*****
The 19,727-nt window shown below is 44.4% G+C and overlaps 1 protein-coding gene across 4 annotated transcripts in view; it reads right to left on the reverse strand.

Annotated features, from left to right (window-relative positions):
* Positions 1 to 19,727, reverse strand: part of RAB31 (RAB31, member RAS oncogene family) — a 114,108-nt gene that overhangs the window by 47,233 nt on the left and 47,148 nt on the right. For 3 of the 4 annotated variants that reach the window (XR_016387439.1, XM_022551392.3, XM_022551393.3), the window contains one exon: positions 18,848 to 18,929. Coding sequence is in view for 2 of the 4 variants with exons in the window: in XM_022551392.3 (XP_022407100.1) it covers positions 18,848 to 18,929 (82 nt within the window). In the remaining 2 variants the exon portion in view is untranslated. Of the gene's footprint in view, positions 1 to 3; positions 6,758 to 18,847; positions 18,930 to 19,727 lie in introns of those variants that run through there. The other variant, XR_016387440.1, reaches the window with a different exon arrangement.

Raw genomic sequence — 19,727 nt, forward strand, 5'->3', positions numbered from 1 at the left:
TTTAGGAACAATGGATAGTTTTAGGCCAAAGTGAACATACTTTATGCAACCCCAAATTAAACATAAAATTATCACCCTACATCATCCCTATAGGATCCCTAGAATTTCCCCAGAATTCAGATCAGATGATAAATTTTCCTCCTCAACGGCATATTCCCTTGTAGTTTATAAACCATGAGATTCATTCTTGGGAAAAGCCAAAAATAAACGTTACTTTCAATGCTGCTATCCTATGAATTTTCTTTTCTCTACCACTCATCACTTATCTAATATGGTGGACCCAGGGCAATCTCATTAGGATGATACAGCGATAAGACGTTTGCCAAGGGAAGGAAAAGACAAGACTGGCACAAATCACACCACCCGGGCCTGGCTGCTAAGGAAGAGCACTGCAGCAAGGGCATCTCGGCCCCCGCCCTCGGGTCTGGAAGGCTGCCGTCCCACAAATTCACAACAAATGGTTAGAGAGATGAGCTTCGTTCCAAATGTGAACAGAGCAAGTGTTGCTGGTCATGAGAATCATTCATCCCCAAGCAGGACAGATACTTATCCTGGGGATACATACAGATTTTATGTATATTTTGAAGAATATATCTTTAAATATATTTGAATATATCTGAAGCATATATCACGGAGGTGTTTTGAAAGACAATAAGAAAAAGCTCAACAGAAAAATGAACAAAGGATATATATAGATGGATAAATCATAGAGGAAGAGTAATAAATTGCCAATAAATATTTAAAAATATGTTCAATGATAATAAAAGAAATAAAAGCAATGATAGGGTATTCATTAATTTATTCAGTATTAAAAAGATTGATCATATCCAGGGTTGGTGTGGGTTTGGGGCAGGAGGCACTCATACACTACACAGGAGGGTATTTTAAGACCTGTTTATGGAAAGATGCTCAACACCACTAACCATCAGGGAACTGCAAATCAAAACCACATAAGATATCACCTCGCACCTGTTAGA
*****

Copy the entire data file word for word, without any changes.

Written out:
The 19,727-nt window shown below is 44.4% G+C and overlaps 1 protein-coding gene across 4 annotated transcripts in view; it reads right to left on the reverse strand.

Annotated features, from left to right (window-relative positions):
* Positions 1 to 19,727, reverse strand: part of RAB31 (RAB31, member RAS oncogene family) — a 114,108-nt gene that overhangs the window by 47,233 nt on the left and 47,148 nt on the right. For 3 of the 4 annotated variants that reach the window (XR_016387439.1, XM_022551392.3, XM_022551393.3), the window contains one exon: positions 18,848 to 18,929. Coding sequence is in view for 2 of the 4 variants with exons in the window: in XM_022551392.3 (XP_022407100.1) it covers positions 18,848 to 18,929 (82 nt within the window). In the remaining 2 variants the exon portion in view is untranslated. Of the gene's footprint in view, positions 1 to 3; positions 6,758 to 18,847; positions 18,930 to 19,727 lie in introns of those variants that run through there. The other variant, XR_016387440.1, reaches the window with a different exon arrangement.

Raw genomic sequence — 19,727 nt, forward strand, 5'->3', positions numbered from 1 at the left:
TTTAGGAACAATGGATAGTTTTAGGCCAAAGTGAACATACTTTATGCAACCCCAAATTAAACATAAAATTATCACCCTACATCATCCCTATAGGATCCCTAGAATTTCCCCAGAATTCAGATCAGATGATAAATTTTCCTCCTCAACGGCATATTCCCTTGTAGTTTATAAACCATGAGATTCATTCTTGGGAAAAGCCAAAAATAAACGTTACTTTCAATGCTGCTATCCTATGAATTTTCTTTTCTCTACCACTCATCACTTATCTAATATGGTGGACCCAGGGCAATCTCATTAGGATGATACAGCGATAAGACGTTTGCCAAGGGAAGGAAAAGACAAGACTGGCACAAATCACACCACCCGGGCCTGGCTGCTAAGGAAGAGCACTGCAGCAAGGGCATCTCGGCCCCCGCCCTCGGGTCTGGAAGGCTGCCGTCCCACAAATTCACAACAAATGGTTAGAGAGATGAGCTTCGTTCCAAATGTGAACAGAGCAAGTGTTGCTGGTCATGAGAATCATTCATCCCCAAGCAGGACAGATACTTATCCTGGGGATACATACAGATTTTATGTATATTTTGAAGAATATATCTTTAAATATATTTGAATATATCTGAAGCATATATCACGGAGGTGTTTTGAAAGACAATAAGAAAAAGCTCAACAGAAAAATGAACAAAGGATATATATAGATGGATAAATCATAGAGGAAGAGTAATAAATTGCCAATAAATATTTAAAAATATGTTCAATGATAATAAAAGAAATAAAAGCAATGATAGGGTATTCATTAATTTATTCAGTATTAAAAAGATTGATCATATCCAGGGTTGGTGTGGGTTTGGGGCAGGAGGCACTCATACACTACACAGGAGGGTATTTTAAGACCTGTTTATGGAAAGATGCTCAACACCACTAACCATCAGGGAACTGCAAATCAAAACCACATAAGATATCACCTCGCACCTGTTAGA